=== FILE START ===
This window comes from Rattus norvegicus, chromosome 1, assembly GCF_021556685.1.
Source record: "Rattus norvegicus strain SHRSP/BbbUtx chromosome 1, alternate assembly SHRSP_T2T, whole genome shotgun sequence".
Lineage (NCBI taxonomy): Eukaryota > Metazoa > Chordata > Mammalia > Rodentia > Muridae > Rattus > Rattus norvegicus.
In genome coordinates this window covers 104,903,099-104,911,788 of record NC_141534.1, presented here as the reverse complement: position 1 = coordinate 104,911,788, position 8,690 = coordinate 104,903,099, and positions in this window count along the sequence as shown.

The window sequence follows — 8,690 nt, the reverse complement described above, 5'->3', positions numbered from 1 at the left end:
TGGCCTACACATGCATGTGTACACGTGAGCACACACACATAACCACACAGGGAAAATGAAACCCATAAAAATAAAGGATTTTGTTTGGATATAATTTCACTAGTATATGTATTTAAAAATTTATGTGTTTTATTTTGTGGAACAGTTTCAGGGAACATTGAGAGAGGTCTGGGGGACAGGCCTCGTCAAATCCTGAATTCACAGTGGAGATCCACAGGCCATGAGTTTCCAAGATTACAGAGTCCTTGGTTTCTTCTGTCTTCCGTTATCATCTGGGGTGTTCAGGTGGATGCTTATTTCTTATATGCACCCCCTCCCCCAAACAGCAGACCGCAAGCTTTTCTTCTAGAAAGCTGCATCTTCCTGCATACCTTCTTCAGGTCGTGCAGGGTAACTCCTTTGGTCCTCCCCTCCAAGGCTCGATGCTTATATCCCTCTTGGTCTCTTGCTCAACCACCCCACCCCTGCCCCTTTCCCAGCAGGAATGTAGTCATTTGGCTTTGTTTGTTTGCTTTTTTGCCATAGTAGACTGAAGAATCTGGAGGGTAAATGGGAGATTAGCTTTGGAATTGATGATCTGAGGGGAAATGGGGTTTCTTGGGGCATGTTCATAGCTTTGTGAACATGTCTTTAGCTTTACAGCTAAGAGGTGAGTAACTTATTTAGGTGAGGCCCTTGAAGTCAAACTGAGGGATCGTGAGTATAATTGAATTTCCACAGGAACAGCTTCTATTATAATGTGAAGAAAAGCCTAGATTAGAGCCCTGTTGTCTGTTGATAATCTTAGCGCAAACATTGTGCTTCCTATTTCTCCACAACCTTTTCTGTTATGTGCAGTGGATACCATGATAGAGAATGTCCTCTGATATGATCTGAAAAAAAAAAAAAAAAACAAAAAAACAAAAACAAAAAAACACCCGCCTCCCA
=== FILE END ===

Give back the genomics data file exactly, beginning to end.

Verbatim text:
This window comes from Rattus norvegicus, chromosome 1, assembly GCF_021556685.1.
Source record: "Rattus norvegicus strain SHRSP/BbbUtx chromosome 1, alternate assembly SHRSP_T2T, whole genome shotgun sequence".
Lineage (NCBI taxonomy): Eukaryota > Metazoa > Chordata > Mammalia > Rodentia > Muridae > Rattus > Rattus norvegicus.
In genome coordinates this window covers 104,903,099-104,911,788 of record NC_141534.1, presented here as the reverse complement: position 1 = coordinate 104,911,788, position 8,690 = coordinate 104,903,099, and positions in this window count along the sequence as shown.

The window sequence follows — 8,690 nt, the reverse complement described above, 5'->3', positions numbered from 1 at the left end:
TGGCCTACACATGCATGTGTACACGTGAGCACACACACATAACCACACAGGGAAAATGAAACCCATAAAAATAAAGGATTTTGTTTGGATATAATTTCACTAGTATATGTATTTAAAAATTTATGTGTTTTATTTTGTGGAACAGTTTCAGGGAACATTGAGAGAGGTCTGGGGGACAGGCCTCGTCAAATCCTGAATTCACAGTGGAGATCCACAGGCCATGAGTTTCCAAGATTACAGAGTCCTTGGTTTCTTCTGTCTTCCGTTATCATCTGGGGTGTTCAGGTGGATGCTTATTTCTTATATGCACCCCCTCCCCCAAACAGCAGACCGCAAGCTTTTCTTCTAGAAAGCTGCATCTTCCTGCATACCTTCTTCAGGTCGTGCAGGGTAACTCCTTTGGTCCTCCCCTCCAAGGCTCGATGCTTATATCCCTCTTGGTCTCTTGCTCAACCACCCCACCCCTGCCCCTTTCCCAGCAGGAATGTAGTCATTTGGCTTTGTTTGTTTGCTTTTTTGCCATAGTAGACTGAAGAATCTGGAGGGTAAATGGGAGATTAGCTTTGGAATTGATGATCTGAGGGGAAATGGGGTTTCTTGGGGCATGTTCATAGCTTTGTGAACATGTCTTTAGCTTTACAGCTAAGAGGTGAGTAACTTATTTAGGTGAGGCCCTTGAAGTCAAACTGAGGGATCGTGAGTATAATTGAATTTCCACAGGAACAGCTTCTATTATAATGTGAAGAAAAGCCTAGATTAGAGCCCTGTTGTCTGTTGATAATCTTAGCGCAAACATTGTGCTTCCTATTTCTCCACAACCTTTTCTGTTATGTGCAGTGGATACCATGATAGAGAATGTCCTCTGATATGATCTGAAAAAAAAAAAAAAAAACAAAAAAACAAAAACAAAAAAACACCCGCCTCCCA